You may have noticed that the progress of the toolbox does not follow any strict pattern. There will we more inching images later but right now we are heading back to Roland Barthes and his connotation procedures. We have already mentioned two of these, namely Trick Effects and Pose. The third connotation procedure he names Objects. Now, let’s look at that.
Barthes: “Special importance must be accorded to what could be called the posing of objects, where the meaning comes from the objects photographed (either because these objects have, if the photographer had the time, been artificially arranged in front of the camera or because the person responsible for lay-out chooses a photograph of this or that object). The interest lies in the fact that the objects are accepted inducers of associations of ideas (book-case = intellectual) or, in a more subtle way, are veritable symbols …”.
Now look at the image above. It consists of two types of elements: people and objects. The people are the three neatly dressed waiters preparing for the first dinner guests to arrive. The objects are the things that surrounds them: chairs, tables, a grill, the pavement, part of the street in the foreground, the doors and the windows, lamps, the facade that all functions as the wallpaper of the scene. You name the others.
There is something very disciplined over this image. The waiters have a good space between them almost as if they were places there by a director. But that which really makes the image disciplined is its overall structure, and the use of spaces and tones as a visual rhythm in the photograph.
How does that rhythm come about? If you look more closely at the photograph you will see that it is composed of rectangles and squares in a patchwork of blacks and whites and greys. There is also a good spread of black and white areas that adds to the discipline of the image. This, then, is the connotative content of the picture; discipline, control, precision, style.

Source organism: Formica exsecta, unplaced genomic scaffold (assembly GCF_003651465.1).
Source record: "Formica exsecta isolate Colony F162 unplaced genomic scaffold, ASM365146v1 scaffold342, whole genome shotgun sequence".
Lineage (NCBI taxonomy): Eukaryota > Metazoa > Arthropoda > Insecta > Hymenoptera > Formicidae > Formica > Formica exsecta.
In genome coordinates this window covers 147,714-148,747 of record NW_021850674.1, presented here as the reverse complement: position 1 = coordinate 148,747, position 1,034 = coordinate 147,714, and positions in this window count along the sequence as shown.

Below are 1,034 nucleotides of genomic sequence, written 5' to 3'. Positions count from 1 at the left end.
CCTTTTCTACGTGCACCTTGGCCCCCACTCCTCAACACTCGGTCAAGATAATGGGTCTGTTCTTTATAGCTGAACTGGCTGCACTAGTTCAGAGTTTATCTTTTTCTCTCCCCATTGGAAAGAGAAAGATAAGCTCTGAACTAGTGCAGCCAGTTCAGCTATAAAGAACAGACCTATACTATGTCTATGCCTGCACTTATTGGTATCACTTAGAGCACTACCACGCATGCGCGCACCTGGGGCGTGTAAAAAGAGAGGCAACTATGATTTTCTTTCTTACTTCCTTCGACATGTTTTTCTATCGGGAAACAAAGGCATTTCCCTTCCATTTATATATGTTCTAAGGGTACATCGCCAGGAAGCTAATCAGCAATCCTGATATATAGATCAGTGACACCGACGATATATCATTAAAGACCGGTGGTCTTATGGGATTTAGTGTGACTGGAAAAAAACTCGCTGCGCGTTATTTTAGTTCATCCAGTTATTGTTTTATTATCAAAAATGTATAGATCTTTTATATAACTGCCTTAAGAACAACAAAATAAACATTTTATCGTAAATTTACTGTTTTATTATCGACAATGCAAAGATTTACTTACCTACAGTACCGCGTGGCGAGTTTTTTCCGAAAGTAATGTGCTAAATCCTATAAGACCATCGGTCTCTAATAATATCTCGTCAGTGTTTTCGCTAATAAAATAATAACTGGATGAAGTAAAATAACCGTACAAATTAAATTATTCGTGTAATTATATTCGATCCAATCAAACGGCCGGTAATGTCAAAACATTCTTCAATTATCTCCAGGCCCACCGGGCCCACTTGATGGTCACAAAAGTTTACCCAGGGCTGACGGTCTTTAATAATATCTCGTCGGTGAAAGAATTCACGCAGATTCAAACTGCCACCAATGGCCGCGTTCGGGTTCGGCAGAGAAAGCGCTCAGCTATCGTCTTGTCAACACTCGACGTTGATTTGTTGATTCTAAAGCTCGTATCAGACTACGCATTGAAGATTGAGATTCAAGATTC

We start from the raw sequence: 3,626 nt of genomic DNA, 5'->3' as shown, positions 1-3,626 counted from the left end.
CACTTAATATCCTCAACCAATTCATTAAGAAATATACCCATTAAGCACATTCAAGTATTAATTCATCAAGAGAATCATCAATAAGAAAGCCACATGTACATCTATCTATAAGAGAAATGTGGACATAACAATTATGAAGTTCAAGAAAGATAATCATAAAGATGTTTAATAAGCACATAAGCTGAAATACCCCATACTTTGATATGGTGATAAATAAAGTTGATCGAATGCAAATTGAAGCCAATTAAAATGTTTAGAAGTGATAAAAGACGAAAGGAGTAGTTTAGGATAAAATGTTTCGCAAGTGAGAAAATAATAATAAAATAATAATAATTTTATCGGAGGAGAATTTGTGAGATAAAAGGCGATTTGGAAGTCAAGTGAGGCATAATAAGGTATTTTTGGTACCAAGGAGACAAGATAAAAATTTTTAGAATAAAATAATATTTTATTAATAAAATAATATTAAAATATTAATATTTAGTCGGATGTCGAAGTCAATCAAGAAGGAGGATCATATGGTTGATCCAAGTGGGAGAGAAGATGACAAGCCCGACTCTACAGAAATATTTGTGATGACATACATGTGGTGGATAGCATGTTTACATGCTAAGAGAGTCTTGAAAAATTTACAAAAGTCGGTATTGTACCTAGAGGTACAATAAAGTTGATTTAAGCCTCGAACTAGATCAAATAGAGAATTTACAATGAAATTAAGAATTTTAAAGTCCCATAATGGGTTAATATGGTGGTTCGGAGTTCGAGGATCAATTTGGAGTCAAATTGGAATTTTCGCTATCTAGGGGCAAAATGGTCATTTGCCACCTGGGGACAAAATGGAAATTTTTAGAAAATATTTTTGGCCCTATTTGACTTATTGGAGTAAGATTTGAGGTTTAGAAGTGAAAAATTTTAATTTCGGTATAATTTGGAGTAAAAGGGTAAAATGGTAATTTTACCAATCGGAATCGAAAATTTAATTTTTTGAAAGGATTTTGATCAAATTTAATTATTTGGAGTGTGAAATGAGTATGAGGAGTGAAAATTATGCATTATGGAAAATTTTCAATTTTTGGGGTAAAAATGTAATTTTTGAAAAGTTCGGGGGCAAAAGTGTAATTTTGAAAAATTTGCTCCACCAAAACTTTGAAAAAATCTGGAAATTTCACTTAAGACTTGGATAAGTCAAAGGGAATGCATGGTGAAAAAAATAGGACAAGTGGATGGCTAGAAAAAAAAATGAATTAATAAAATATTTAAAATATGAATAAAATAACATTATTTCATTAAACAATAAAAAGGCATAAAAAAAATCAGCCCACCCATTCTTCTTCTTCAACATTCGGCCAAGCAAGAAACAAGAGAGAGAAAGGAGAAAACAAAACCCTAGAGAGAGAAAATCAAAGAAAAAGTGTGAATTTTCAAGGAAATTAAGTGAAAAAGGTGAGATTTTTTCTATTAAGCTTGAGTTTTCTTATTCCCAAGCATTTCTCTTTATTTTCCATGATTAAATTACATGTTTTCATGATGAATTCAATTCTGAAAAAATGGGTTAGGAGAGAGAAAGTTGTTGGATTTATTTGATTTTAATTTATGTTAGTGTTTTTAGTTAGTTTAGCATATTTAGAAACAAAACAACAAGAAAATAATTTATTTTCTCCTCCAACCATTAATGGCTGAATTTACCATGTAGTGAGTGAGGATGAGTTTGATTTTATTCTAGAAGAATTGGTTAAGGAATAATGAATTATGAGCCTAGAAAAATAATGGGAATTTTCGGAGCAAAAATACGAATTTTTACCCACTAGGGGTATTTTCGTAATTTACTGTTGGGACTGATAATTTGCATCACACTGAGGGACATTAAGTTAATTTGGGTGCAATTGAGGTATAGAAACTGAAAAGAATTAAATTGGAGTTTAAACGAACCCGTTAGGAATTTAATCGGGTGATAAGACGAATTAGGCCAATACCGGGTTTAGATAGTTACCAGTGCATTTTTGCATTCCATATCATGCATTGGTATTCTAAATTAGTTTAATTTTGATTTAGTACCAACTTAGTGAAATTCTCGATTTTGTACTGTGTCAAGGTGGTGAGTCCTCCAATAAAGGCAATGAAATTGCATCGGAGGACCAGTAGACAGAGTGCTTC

I am sure that you can find other words that are as good as mine, if not better.
The curious thing about objects is that they tell a story that goes far beyond their denotative value in being chairs, windows, reflections, pavement, black and white rectangle and squares. They induce or provoke a meaning that objectively is not really there in the picture if you look at the objects alone. This type of induction is the power of connotations. It goes far beyond what you see at the surface of things.
The importance of the use off objects in photography can be taken even a step further. Let me ask some simple questions: what does this picture tell you about the food served in the restaurant? Is it neatly arranged food or do your get messy plates with food spilled all over? What does the kitchen look like, the inside of their refrigerators? I am not going to answer these questions but there certainly are inductions at work based on the objects included. And of course, the photographer’s arrangements of them.
Expectations are built.
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